1. I'll read whatever I want, and that includes Children's Literature and Young Adult books. No embarrassment here. It's true that I could hide behind my job (...just looking these over in case one of my students asks me to recommend something good with a manageable English level, heh heh...) but that's not necessary. You see, I worked this all out back in 1993 after I read Ramona Forever and my spouse suggested that it was not eligible for my reading journal because it was a children's book. I chewed on that for a couple of days, then entered it, defiantly pressing down with my pen.
2. Speaking of Children's Literature, I don't remember the nonfiction of my childhood --except for biographies-- being as captivating as the juvenile nonfiction I see these days. A fine example is a 2001 book I just finished reading. It's called Black Potatoes: The Story of the Great Irish Famine, 1845-1850. The book is beautifully researched, and the author, Susan Campbell Bartoletti, writes intelligently and not down to her intended audience. Black Potatoes weighs in at 192 pages and there's not a word wasted nor did I feel skimped on information.
3. I love and am so grateful for The Busan English Library, but one drawback is that graphic novels can't be checked out. Initially, I chafed at this, but now I've turned it around and used it to carve out quality time at my library. I grab a graphic novel, grab a table by a window in the Orange section (Adults) and sit down and read the whole thing. This interlude has proved to be so pleasant that I wouldn't take a graphic novel home even if they suddenly reversed their policy.
4. Speaking of orange, I finally got on board and started watching Season 1 of Orange Is The New Black. Everyone was right. It is good. Piper Kerman's book is still fairly fresh in my mind, but I have plans to reread it and compare it with Brother One Cell by Cullen Thomas, a prison memoir about a young teacher who got busted for attempted drug smuggling in South Korea.
5. After Maya Angelou died, I decided to reread I Know Why the Caged Bird Sings. While reading, I realized that I had never read the whole book -- only excerpts. Hypnotized by her writing voice, I quickly moved on to her next book, Gather Together in My Name, which covers the next three years of her life. My new goal for 2014 is to read all the memoirs. One thing about Maya Angelou: She was not afraid to look the facts of her life calmly in the face and relate them, even the most cringeworthy ones. A lesson for us all.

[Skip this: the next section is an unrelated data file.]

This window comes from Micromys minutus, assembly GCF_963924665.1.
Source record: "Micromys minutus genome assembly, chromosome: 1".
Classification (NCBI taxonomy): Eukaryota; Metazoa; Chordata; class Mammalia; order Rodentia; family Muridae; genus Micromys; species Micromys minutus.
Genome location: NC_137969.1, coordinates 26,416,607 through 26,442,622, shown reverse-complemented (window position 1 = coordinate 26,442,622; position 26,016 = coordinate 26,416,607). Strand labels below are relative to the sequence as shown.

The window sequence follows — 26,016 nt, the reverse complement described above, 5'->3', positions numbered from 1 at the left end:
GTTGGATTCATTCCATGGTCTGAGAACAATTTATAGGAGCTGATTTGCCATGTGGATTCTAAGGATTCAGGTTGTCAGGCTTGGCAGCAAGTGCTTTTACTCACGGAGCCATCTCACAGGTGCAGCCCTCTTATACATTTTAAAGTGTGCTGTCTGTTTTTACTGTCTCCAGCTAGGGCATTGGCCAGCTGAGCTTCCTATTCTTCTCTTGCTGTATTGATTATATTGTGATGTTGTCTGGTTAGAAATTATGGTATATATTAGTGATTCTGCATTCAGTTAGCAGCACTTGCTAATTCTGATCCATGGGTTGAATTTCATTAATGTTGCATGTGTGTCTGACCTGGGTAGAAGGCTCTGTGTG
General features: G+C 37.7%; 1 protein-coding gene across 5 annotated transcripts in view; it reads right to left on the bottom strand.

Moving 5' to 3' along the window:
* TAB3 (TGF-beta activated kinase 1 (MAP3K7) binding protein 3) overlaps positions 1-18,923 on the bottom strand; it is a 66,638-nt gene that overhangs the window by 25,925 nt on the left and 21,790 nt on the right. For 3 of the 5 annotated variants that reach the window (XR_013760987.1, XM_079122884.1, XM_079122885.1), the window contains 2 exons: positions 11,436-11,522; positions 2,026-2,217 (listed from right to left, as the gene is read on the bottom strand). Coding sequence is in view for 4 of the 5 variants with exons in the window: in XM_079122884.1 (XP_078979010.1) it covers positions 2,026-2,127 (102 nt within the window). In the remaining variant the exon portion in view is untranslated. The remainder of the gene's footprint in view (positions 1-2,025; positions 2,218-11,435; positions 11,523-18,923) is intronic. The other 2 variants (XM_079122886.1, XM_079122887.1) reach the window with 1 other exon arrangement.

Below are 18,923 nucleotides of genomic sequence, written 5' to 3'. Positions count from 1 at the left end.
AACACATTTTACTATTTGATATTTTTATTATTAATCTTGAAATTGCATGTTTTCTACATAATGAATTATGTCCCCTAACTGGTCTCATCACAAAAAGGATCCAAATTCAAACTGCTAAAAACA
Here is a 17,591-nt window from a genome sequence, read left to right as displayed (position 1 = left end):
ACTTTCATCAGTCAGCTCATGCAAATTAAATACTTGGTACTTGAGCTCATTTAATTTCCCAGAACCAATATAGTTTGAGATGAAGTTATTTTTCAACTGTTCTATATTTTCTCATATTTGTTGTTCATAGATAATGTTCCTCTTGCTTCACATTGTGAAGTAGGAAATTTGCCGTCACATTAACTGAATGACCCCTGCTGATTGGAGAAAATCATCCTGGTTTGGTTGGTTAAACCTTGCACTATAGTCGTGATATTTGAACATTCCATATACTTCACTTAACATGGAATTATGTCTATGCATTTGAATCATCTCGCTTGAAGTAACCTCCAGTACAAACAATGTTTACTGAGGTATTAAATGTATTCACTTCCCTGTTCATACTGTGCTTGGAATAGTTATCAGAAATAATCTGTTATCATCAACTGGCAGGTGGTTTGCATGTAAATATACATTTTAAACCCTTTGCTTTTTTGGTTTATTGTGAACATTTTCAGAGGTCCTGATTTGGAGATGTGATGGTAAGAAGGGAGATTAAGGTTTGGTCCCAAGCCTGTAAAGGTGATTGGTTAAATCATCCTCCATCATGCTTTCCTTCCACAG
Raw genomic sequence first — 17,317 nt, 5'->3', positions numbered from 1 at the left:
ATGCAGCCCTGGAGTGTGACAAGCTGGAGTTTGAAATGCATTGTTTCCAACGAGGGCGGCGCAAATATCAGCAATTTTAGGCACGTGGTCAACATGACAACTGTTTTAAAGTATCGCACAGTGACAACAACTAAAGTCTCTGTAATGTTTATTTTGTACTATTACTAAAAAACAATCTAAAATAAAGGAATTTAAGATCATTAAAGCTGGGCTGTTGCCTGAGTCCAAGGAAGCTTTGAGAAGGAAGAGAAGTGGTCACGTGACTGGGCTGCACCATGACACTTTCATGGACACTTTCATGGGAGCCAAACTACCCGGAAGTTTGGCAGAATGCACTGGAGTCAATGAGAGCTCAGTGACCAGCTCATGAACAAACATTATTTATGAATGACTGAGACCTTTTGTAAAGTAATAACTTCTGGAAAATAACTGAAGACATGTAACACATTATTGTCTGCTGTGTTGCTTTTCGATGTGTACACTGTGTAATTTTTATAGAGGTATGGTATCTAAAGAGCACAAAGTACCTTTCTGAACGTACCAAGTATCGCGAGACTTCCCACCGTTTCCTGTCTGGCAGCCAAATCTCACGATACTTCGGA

6. I always notice what people, both factual and fictional, are reading, and Maya Angelou was no exception. In her late teens, she developed an appreciation for Dostoevsky, but she also mentioned a writer named Ann Petry in passing. The name rang a bell. Petry was the author of a children's novel called Tituba of Salem Village, which was based on the Salem witch trials. Petry was also the author of a novel for adults called The Street. Published in 1946, it was the first novel by an African-American female writer to sell more than a million copies. I found a copy of The Street at the BEL and started reading it yesterday. Petry isn't as gritty as Richard Wright, but she is unflinching. Major book score. I'm never quite so happy as when I discover a new 1940s American novel.
7. Another author I discovered while roaming through the stacks at the BEL is Wright Morris. His 1980 novel, Plains Song: For Female Voices is a beautifully laconic narrative featuring three generations of Nebraska women. I was intrigued with the way Morris "mixed" the novel. The high notes, the dramatic moments were layered deep, almost buried in the story. Another interesting thing is the way he plays with time. It seems to stand still or move excruciatingly slow, then unexpectedly, it speeds up, and a decade or more passes in just a paragraph or two. Plains Song is illustrated with one photograph that appears at the beginning of each chapter. It's an odd but fitting choice that enhances the atmosphere of the story and nearly becomes a character. This is the most authentically Midwestern novel I've ever read.